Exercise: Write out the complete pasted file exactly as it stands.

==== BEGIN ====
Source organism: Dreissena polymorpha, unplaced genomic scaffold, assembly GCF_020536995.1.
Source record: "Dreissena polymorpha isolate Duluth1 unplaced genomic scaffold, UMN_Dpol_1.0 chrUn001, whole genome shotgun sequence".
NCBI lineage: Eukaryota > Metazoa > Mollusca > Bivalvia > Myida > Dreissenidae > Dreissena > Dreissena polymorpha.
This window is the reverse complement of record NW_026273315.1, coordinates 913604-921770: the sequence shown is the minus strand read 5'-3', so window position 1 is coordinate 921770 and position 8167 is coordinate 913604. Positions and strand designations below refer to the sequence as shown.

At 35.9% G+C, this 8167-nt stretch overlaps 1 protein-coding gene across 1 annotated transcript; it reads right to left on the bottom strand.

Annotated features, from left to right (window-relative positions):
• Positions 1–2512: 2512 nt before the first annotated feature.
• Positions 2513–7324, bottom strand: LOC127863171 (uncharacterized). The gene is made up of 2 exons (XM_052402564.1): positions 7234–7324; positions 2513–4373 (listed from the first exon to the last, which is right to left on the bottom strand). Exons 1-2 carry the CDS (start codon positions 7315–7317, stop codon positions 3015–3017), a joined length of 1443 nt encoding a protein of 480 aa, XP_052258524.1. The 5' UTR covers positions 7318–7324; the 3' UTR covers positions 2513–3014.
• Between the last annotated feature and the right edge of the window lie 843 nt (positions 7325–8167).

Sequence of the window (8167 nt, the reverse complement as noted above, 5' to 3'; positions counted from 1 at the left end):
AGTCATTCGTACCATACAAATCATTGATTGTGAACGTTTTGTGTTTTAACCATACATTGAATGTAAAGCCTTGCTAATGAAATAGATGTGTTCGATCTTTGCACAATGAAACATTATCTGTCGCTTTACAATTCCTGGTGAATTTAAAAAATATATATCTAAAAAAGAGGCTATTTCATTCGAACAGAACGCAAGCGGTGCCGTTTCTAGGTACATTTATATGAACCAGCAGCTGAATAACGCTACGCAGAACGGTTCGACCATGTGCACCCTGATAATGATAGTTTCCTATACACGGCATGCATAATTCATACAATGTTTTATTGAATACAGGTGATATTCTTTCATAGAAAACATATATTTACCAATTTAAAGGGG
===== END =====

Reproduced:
Source organism: Dreissena polymorpha, unplaced genomic scaffold, assembly GCF_020536995.1.
Source record: "Dreissena polymorpha isolate Duluth1 unplaced genomic scaffold, UMN_Dpol_1.0 chrUn001, whole genome shotgun sequence".
NCBI lineage: Eukaryota > Metazoa > Mollusca > Bivalvia > Myida > Dreissenidae > Dreissena > Dreissena polymorpha.
This window is the reverse complement of record NW_026273315.1, coordinates 913604-921770: the sequence shown is the minus strand read 5'-3', so window position 1 is coordinate 921770 and position 8167 is coordinate 913604. Positions and strand designations below refer to the sequence as shown.

At 35.9% G+C, this 8167-nt stretch overlaps 1 protein-coding gene across 1 annotated transcript; it reads right to left on the bottom strand.

Annotated features, from left to right (window-relative positions):
• Positions 1–2512: 2512 nt before the first annotated feature.
• Positions 2513–7324, bottom strand: LOC127863171 (uncharacterized). The gene is made up of 2 exons (XM_052402564.1): positions 7234–7324; positions 2513–4373 (listed from the first exon to the last, which is right to left on the bottom strand). Exons 1-2 carry the CDS (start codon positions 7315–7317, stop codon positions 3015–3017), a joined length of 1443 nt encoding a protein of 480 aa, XP_052258524.1. The 5' UTR covers positions 7318–7324; the 3' UTR covers positions 2513–3014.
• Between the last annotated feature and the right edge of the window lie 843 nt (positions 7325–8167).

Sequence of the window (8167 nt, the reverse complement as noted above, 5' to 3'; positions counted from 1 at the left end):
AGTCATTCGTACCATACAAATCATTGATTGTGAACGTTTTGTGTTTTAACCATACATTGAATGTAAAGCCTTGCTAATGAAATAGATGTGTTCGATCTTTGCACAATGAAACATTATCTGTCGCTTTACAATTCCTGGTGAATTTAAAAAATATATATCTAAAAAAGAGGCTATTTCATTCGAACAGAACGCAAGCGGTGCCGTTTCTAGGTACATTTATATGAACCAGCAGCTGAATAACGCTACGCAGAACGGTTCGACCATGTGCACCCTGATAATGATAGTTTCCTATACACGGCATGCATAATTCATACAATGTTTTATTGAATACAGGTGATATTCTTTCATAGAAAACATATATTTACCAATTTAAAGGGG